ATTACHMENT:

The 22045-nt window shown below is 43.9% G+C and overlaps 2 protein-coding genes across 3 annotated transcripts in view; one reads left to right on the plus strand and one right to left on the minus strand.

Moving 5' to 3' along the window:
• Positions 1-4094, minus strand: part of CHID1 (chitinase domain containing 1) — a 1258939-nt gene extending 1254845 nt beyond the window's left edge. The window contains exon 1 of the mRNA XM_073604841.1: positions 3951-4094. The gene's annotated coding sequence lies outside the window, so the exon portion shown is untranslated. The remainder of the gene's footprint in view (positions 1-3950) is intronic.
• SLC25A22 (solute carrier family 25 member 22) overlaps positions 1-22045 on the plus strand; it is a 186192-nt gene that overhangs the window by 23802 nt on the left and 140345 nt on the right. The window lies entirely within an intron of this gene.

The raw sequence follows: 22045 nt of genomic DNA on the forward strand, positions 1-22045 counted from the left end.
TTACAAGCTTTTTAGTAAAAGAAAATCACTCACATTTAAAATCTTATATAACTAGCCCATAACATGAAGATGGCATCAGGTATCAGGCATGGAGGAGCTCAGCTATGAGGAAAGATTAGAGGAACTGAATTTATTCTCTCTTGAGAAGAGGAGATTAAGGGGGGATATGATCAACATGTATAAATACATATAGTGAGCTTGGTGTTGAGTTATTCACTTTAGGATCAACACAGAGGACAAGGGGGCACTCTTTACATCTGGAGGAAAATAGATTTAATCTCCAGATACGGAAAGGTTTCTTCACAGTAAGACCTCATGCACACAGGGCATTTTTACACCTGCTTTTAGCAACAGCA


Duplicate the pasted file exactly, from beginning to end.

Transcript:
The 22045-nt window shown below is 43.9% G+C and overlaps 2 protein-coding genes across 3 annotated transcripts in view; one reads left to right on the plus strand and one right to left on the minus strand.

Moving 5' to 3' along the window:
• Positions 1-4094, minus strand: part of CHID1 (chitinase domain containing 1) — a 1258939-nt gene extending 1254845 nt beyond the window's left edge. The window contains exon 1 of the mRNA XM_073604841.1: positions 3951-4094. The gene's annotated coding sequence lies outside the window, so the exon portion shown is untranslated. The remainder of the gene's footprint in view (positions 1-3950) is intronic.
• SLC25A22 (solute carrier family 25 member 22) overlaps positions 1-22045 on the plus strand; it is a 186192-nt gene that overhangs the window by 23802 nt on the left and 140345 nt on the right. The window lies entirely within an intron of this gene.

The raw sequence follows: 22045 nt of genomic DNA on the forward strand, positions 1-22045 counted from the left end.
TTACAAGCTTTTTAGTAAAAGAAAATCACTCACATTTAAAATCTTATATAACTAGCCCATAACATGAAGATGGCATCAGGTATCAGGCATGGAGGAGCTCAGCTATGAGGAAAGATTAGAGGAACTGAATTTATTCTCTCTTGAGAAGAGGAGATTAAGGGGGGATATGATCAACATGTATAAATACATATAGTGAGCTTGGTGTTGAGTTATTCACTTTAGGATCAACACAGAGGACAAGGGGGCACTCTTTACATCTGGAGGAAAATAGATTTAATCTCCAGATACGGAAAGGTTTCTTCACAGTAAGACCTCATGCACACAGGGCATTTTTACACCTGCTTTTAGCAACAGCA